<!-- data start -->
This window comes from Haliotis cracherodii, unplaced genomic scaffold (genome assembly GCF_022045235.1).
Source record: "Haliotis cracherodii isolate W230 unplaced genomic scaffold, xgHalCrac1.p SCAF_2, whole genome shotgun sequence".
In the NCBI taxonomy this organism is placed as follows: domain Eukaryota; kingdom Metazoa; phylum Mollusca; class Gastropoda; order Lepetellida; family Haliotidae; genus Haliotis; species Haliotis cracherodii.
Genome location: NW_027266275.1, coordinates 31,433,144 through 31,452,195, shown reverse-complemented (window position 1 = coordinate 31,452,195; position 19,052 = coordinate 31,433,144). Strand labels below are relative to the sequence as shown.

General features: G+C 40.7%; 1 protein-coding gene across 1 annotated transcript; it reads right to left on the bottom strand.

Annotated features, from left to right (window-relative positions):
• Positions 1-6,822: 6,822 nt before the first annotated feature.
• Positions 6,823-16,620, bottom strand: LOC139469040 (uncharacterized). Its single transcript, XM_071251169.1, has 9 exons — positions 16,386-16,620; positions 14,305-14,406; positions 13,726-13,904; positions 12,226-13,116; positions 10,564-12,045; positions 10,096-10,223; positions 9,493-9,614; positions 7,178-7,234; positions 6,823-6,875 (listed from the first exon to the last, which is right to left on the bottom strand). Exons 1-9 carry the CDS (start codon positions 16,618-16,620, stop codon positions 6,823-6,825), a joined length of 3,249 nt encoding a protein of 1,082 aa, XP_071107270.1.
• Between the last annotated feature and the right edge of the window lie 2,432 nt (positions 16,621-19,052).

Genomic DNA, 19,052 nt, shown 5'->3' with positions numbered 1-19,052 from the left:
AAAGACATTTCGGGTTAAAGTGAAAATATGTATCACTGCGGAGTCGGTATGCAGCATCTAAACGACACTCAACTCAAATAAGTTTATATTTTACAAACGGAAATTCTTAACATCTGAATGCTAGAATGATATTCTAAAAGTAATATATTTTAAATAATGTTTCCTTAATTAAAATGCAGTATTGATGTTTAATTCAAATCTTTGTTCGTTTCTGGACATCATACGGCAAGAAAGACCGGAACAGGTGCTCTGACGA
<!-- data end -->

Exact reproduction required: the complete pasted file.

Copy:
This window comes from Haliotis cracherodii, unplaced genomic scaffold (genome assembly GCF_022045235.1).
Source record: "Haliotis cracherodii isolate W230 unplaced genomic scaffold, xgHalCrac1.p SCAF_2, whole genome shotgun sequence".
In the NCBI taxonomy this organism is placed as follows: domain Eukaryota; kingdom Metazoa; phylum Mollusca; class Gastropoda; order Lepetellida; family Haliotidae; genus Haliotis; species Haliotis cracherodii.
Genome location: NW_027266275.1, coordinates 31,433,144 through 31,452,195, shown reverse-complemented (window position 1 = coordinate 31,452,195; position 19,052 = coordinate 31,433,144). Strand labels below are relative to the sequence as shown.

General features: G+C 40.7%; 1 protein-coding gene across 1 annotated transcript; it reads right to left on the bottom strand.

Annotated features, from left to right (window-relative positions):
• Positions 1-6,822: 6,822 nt before the first annotated feature.
• Positions 6,823-16,620, bottom strand: LOC139469040 (uncharacterized). Its single transcript, XM_071251169.1, has 9 exons — positions 16,386-16,620; positions 14,305-14,406; positions 13,726-13,904; positions 12,226-13,116; positions 10,564-12,045; positions 10,096-10,223; positions 9,493-9,614; positions 7,178-7,234; positions 6,823-6,875 (listed from the first exon to the last, which is right to left on the bottom strand). Exons 1-9 carry the CDS (start codon positions 16,618-16,620, stop codon positions 6,823-6,825), a joined length of 3,249 nt encoding a protein of 1,082 aa, XP_071107270.1.
• Between the last annotated feature and the right edge of the window lie 2,432 nt (positions 16,621-19,052).

Genomic DNA, 19,052 nt, shown 5'->3' with positions numbered 1-19,052 from the left:
AAAGACATTTCGGGTTAAAGTGAAAATATGTATCACTGCGGAGTCGGTATGCAGCATCTAAACGACACTCAACTCAAATAAGTTTATATTTTACAAACGGAAATTCTTAACATCTGAATGCTAGAATGATATTCTAAAAGTAATATATTTTAAATAATGTTTCCTTAATTAAAATGCAGTATTGATGTTTAATTCAAATCTTTGTTCGTTTCTGGACATCATACGGCAAGAAAGACCGGAACAGGTGCTCTGACGA